Since most everything in life is two-edged and has both good and bad sides, the desirable compactness of this kit means you can’t carry a bunch of cleaning and lubricating products in it. Otis supplies us with their O85 CLP product in most of their kits. CLP products became popular when the military started issuing them in the post-Vietnam War era. Having one product that does everything has a big appeal, as it means less stuff to stock and carry around. Today, there are many brands of CLP with a number of different formulas. While a CLP is perfect for this kit when you carry it in the field, I think you should also have some more products on your bench at home. CLP, like any “Jack of all trades”, is not the master of any. O85, like most CLP’s, does a good job of removing carbon, but there is more than carbon fouling in your barrel. There could be lead, copper, or plastic from shotgun wadding. I’ve not had much luck getting all of that out with any CLP.

This is also a good lubricant, but I think you need something heavier, like grease, for some of the heavy friction spots on a firearm, such as a pistol’s slide rails. CLP’s often dry off, leaving a thin lubricating film, and some components just need more than that. Bear in mind to be sure to choose grease with a temperature range suitable for your climate. It stays pretty warm where I’m at, so I don’t need to be very particular, but folks in other areas need to pay attention to this point. Cold weather can turn some grease solid. A German veteran of the eastern front in 1941 could tell you a lot about this point.

Like most CLP’s, O85 seems to do a good job of protecting weapons from rust. Otis didn’t have any data from salt spray tests to share, however.

Otis does sell a number of specialized cleaning products (O12-GP), but they weren’t included in this sample, so I can’t speak to how well they work. I suspect, however, that they will do a fine job.

All this aside, you can keep your gun running pretty well with a CLP. You just aren’t going to get the bore as clean as possible, and you will need to pay attention to lube points by making sure they stay lubed. You can keep the bolt on an AR properly wet, too. CLP is great stuff in the field, but you can do better when you are home.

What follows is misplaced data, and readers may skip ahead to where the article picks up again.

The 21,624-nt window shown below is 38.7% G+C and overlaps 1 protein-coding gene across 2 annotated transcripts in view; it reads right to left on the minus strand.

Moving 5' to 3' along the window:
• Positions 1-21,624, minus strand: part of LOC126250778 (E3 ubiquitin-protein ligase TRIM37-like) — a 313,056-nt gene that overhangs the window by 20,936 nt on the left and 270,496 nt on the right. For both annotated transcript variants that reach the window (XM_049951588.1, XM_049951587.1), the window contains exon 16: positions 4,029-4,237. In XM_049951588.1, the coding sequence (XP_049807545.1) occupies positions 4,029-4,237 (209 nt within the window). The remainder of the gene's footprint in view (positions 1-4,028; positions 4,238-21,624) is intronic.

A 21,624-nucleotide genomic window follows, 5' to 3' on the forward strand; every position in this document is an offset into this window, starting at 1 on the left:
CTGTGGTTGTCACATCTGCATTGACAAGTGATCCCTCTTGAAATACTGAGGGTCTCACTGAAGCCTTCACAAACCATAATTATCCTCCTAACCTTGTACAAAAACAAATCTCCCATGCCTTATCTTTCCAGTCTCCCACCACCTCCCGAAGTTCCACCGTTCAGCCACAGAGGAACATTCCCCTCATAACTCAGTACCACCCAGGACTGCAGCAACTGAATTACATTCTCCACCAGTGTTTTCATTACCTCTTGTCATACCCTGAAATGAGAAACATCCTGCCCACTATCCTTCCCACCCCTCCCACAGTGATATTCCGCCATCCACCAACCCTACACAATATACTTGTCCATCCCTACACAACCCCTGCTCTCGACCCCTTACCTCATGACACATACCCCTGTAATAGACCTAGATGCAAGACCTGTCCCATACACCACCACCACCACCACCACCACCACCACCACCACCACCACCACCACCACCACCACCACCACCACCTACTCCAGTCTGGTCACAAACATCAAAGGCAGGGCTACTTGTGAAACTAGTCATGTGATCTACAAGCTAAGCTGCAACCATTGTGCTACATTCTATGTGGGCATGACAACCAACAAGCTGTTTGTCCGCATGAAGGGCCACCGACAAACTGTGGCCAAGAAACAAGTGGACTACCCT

Many of the Otis products specialize in allowing you to clean a weapon without disassembly. They rightfully, in this case, discourage you from flooding it with solvents and oils. I like to disassemble and flush things out with a lot of solvent. Otis does make products that can do this, but they are things you would need to add to the kits. There are, in fact, weapons that are best not disassembled frequently, and the Otis approach is perfect for them. An AR or 1911, though, can be. I often drop as many of the parts from these sorts of guns as I can into an ammo can full of solvent and then blow the excess off after scrubbing and before lubing properly.

The stuff in the kit worked fine. The brushes are good quality and tight enough to do the job. The rods also worked well. One point to mention is that you can use a larger brush than the bore size to clean the chamber of your weapon. You can use the short Memory-Flex rod with the T handle to give it a good scrub. Semi-auto rifles will really appreciate this. Since the rod flexes, you can easily get into the chamber of a Garand, Mini-14, or M1A. One of the Otis videos shows how to clean chambers effectively as well as why to do so.

Otis very correctly makes a big deal out of breech to muzzle cleaning. You insert the flexible rod through the breech and pull it through the muzzle being careful to keep it centered. The muzzle is easily damaged, and when damaged, it can badly affect accuracy. A conventional rod tends to flex as you shove it through the bore, and if you start it at the muzzle, you can easily cause wear and damage your barrel. You can also damage the barrel cleaning from the breech with improper use of a conventional rod. There are some weapons that don’t give you access to the breech with a rod, like the Mini-14 or Garand, but the flexible rods allow you to have the cleaning brushes and patches start at the breech, which is a very good thing. These will probably become my standard tools for these sorts of weapons.

I have always made a point of using rod guides, when available, when cleaning weapons, but you don’t need them for this system. Since you are pulling the rod out, it isn’t going to flex and rub against the bore as long as you are careful to keep it centered.

The Otis 12 gauge brush uses the same threads as rifle and pistol brushes, but they give you an adapter so you can also use standard shotgun cleaning attachments.

One of the interesting issues with this system is that since you are pulling the patch through the bore, it trails the rod tip. This means the patch isn’t supported by the tip and pressed against the bore. Otis takes care of that with a clever system of slotted patches that are tucked back through the tip to create a swab that is dragged behind the tip. A very cool aspect of this is that you can create swabs that handle everything from a .17 caliber to a 12-gauge shotgun with just two sizes of patches. You can also easily flip the patch over and use it several times, which helps save a bit of money.